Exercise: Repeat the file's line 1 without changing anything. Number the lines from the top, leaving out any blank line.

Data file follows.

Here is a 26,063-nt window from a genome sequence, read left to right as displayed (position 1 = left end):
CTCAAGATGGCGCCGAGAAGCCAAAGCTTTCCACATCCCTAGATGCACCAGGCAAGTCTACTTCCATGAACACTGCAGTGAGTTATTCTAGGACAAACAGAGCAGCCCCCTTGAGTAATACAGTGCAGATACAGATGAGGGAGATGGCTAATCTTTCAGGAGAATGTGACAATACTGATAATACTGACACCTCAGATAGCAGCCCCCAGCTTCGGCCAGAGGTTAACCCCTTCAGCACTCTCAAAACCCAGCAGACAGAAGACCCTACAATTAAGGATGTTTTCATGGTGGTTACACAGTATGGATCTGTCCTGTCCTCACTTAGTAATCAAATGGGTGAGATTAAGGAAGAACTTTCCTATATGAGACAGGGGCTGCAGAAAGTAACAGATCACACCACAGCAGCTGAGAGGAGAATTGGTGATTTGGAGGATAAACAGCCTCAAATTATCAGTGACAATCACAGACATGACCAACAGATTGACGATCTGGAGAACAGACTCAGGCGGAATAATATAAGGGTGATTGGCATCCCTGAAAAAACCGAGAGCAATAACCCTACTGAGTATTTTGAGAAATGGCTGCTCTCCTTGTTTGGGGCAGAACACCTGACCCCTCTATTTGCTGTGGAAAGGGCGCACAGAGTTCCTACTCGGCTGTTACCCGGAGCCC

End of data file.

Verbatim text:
Here is a 26,063-nt window from a genome sequence, read left to right as displayed (position 1 = left end):